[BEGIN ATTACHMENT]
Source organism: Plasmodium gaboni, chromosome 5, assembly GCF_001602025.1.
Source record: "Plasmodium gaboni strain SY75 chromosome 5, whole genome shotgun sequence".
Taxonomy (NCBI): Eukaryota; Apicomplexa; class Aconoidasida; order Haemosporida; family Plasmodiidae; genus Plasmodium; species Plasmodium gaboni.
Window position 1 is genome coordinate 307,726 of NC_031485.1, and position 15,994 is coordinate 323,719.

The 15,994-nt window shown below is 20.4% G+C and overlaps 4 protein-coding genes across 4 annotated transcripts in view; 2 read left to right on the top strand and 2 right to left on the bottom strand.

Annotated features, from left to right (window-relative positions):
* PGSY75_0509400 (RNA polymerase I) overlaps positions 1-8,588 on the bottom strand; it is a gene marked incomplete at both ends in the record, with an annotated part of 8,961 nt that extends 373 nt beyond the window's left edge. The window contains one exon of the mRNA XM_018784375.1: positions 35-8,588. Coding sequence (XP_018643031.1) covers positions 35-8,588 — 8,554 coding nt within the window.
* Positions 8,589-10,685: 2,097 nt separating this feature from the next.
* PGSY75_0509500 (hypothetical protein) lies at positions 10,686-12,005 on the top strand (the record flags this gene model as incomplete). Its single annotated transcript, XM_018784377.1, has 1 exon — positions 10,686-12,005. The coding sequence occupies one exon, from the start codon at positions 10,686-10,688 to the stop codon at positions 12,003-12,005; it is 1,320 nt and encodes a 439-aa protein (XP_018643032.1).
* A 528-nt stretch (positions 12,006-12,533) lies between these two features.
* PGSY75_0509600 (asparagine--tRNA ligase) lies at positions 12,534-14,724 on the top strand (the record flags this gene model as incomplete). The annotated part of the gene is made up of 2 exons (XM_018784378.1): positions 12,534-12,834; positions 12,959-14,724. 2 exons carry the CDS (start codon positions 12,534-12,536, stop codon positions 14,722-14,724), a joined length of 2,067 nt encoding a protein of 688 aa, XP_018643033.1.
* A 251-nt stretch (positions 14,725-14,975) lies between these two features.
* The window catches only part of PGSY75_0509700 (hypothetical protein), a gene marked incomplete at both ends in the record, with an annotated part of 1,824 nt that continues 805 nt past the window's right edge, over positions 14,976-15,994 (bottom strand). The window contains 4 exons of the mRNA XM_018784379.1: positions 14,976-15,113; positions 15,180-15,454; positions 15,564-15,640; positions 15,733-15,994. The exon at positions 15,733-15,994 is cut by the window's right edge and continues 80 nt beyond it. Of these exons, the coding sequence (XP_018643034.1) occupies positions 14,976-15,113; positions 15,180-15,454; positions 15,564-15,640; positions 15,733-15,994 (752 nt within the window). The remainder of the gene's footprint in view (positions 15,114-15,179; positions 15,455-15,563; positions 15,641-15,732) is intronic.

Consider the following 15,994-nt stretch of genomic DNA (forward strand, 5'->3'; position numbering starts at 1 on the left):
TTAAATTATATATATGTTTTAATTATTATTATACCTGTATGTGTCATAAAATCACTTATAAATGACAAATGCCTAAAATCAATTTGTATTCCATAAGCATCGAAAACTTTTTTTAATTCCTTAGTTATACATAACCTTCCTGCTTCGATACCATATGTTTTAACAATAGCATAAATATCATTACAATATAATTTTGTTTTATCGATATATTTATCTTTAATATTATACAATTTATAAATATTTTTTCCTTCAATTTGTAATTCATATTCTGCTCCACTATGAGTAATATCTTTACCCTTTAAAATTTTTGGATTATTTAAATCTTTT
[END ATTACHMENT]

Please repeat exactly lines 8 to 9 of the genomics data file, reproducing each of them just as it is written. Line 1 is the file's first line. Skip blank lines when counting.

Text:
* Positions 8,589-10,685: 2,097 nt separating this feature from the next.
* PGSY75_0509500 (hypothetical protein) lies at positions 10,686-12,005 on the top strand (the record flags this gene model as incomplete). Its single annotated transcript, XM_018784377.1, has 1 exon — positions 10,686-12,005. The coding sequence occupies one exon, from the start codon at positions 10,686-10,688 to the stop codon at positions 12,003-12,005; it is 1,320 nt and encodes a 439-aa protein (XP_018643032.1).